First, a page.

Many of the models flown by SAM600 were originally designed for free flight. So they almost fly themselves, but you might need to walk a long way to get them back after a flight. Fortunately radio control developed and now pilots can at least land in the same vicinity as they took off. There's no need to be intimidated by the flyability of these aircraft.
Given the nature of the models, they are rarely mass-produced or available as ARFs. Most are built either from laser cut kits, scratch built from plans, or re-cycled from another old timer flyer. Our newsletter includes information about where kits can be purchased, locally and overseas and a search of the web will also show up sources for plans. Some of these are free and can be downloaded. To check if a model you like is an eligible design, see the "Approved Lists" on the SAM international chapter website (link here).
Considering when they were designed, construction techniques are generally quite basic by today's standards. Often referred to as 'stick and tissue', these craft are built mainly from balsa, a little hardwood and an occasional ply component. Doped tissue has been replaced by modern shrinkable film coverings.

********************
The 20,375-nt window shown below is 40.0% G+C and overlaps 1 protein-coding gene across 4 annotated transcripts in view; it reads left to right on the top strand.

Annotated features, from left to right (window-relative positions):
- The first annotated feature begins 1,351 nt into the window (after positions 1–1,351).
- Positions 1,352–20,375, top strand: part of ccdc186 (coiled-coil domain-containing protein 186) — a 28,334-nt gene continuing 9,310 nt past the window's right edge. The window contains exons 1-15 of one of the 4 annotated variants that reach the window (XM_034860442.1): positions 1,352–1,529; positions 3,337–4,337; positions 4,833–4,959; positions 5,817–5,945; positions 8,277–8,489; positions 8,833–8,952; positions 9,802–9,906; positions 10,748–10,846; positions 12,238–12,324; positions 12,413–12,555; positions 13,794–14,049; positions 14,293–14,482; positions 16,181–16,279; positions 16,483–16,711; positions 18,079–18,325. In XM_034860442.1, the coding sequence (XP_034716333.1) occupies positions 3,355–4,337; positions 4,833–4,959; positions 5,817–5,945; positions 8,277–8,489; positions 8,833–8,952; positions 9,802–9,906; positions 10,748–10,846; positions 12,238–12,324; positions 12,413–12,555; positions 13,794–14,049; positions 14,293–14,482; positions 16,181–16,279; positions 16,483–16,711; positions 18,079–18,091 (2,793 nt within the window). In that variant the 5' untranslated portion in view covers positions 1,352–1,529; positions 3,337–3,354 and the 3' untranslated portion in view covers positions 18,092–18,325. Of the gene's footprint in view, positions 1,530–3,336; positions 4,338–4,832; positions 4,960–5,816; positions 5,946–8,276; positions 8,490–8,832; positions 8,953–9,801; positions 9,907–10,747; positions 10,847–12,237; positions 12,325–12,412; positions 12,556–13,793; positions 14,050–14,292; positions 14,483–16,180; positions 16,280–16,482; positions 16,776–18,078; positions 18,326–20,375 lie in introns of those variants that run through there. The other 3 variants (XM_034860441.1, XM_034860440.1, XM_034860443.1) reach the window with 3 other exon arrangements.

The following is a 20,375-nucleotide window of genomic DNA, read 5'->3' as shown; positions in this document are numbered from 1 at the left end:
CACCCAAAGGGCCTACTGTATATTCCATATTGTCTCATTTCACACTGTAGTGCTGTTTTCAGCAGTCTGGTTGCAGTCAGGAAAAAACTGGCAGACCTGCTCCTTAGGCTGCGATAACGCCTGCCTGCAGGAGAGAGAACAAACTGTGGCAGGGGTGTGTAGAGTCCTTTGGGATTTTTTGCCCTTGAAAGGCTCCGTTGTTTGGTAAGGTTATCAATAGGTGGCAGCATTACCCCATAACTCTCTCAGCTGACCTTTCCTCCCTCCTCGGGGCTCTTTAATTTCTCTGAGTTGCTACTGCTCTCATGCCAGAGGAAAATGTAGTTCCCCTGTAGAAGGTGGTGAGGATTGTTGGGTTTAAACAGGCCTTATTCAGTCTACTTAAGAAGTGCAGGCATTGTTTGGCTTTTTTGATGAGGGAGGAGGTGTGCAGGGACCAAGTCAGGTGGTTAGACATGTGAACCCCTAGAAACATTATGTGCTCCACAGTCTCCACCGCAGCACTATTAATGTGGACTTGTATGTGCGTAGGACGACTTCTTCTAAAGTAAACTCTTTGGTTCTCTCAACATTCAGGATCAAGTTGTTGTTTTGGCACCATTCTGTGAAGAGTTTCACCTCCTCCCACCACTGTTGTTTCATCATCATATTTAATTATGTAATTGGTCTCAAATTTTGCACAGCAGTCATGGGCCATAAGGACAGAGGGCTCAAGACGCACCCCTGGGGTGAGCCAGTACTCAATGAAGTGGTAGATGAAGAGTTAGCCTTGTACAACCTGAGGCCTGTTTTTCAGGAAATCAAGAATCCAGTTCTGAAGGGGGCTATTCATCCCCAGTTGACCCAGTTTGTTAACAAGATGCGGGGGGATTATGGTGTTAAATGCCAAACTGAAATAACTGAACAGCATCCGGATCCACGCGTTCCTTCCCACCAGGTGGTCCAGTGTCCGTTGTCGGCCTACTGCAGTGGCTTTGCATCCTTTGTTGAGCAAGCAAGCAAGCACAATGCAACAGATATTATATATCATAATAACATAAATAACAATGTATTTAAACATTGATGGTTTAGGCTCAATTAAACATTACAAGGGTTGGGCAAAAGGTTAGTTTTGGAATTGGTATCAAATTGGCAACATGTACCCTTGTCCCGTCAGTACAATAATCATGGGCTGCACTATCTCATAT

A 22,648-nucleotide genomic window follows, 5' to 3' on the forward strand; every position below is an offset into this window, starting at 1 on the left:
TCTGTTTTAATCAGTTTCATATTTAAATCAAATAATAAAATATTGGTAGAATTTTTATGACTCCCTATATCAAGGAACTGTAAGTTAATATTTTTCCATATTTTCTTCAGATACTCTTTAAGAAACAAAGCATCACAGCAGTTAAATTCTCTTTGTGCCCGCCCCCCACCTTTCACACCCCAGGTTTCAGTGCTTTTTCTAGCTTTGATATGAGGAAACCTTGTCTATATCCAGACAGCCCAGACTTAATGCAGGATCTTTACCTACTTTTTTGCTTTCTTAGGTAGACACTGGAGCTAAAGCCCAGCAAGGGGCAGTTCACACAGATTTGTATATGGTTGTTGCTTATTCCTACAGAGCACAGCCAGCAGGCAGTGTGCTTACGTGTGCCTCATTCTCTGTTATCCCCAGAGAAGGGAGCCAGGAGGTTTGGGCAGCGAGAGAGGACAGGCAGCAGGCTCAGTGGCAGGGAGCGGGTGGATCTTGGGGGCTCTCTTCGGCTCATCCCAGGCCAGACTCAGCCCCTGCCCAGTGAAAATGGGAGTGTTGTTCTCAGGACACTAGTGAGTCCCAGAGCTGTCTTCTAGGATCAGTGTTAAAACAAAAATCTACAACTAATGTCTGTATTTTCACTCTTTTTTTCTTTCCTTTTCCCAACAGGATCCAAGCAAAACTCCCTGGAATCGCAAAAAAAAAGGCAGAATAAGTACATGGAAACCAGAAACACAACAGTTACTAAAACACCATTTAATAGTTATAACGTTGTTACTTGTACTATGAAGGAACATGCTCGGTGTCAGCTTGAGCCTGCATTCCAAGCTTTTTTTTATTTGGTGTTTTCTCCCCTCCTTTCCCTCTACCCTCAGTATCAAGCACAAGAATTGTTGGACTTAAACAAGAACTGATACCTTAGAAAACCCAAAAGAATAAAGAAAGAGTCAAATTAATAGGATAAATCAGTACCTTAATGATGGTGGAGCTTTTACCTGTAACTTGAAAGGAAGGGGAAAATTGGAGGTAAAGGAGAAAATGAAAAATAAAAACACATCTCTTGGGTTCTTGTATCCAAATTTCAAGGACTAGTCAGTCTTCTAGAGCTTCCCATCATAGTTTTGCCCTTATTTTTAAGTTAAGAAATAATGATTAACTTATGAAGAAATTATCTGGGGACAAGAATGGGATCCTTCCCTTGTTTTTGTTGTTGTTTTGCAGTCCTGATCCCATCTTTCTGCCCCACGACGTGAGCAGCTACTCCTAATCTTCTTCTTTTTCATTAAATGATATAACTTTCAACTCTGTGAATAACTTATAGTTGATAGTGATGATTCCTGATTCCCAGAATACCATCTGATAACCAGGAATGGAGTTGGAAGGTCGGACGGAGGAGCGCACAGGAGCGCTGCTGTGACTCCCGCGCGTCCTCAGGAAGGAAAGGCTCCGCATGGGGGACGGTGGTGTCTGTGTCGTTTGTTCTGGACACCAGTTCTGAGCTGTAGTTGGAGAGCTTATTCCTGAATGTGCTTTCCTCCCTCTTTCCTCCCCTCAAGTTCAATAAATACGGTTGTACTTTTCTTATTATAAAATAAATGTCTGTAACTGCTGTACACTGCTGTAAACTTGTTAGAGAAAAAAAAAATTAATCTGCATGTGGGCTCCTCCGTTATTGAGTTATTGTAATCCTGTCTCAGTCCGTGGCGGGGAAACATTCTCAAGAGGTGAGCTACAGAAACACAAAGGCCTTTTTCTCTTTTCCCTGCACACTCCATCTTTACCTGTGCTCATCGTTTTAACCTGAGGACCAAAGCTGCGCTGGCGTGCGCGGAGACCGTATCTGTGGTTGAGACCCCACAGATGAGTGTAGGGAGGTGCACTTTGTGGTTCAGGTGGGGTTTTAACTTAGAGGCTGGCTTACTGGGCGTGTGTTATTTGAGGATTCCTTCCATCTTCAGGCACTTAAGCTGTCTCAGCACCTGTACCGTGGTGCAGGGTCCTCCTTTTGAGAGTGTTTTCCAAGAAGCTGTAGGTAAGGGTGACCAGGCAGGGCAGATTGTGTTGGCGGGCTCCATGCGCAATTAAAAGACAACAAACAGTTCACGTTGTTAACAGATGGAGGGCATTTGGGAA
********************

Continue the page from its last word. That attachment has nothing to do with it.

Walking around old timer meetings it becomes obvious that there are a few very popular designs and that's because they are quite build-able and perform well in the air. They are good candidates for newcomers to the discipline and would make a great introduction to this facet of modelling. Here are three alternatives to consider and all are suitable for electric or IC power. Electric power is an emerging force amongst old timers and has been pioneered by the AEFA (Australian Electric Flight Association). Click here for a flyer on Electric Old Timers with more information on electric options.
By Chester Lanzo, 1938. 96" wing span. Often scaled down to 70% or 87% of full size.
By Joe Elgin 1940. 80" wingspan. Sometimes scaled up to 110%
By Donald Broggini 1940. 56" wingspan Plan has some options for wingspan and has been scaled up.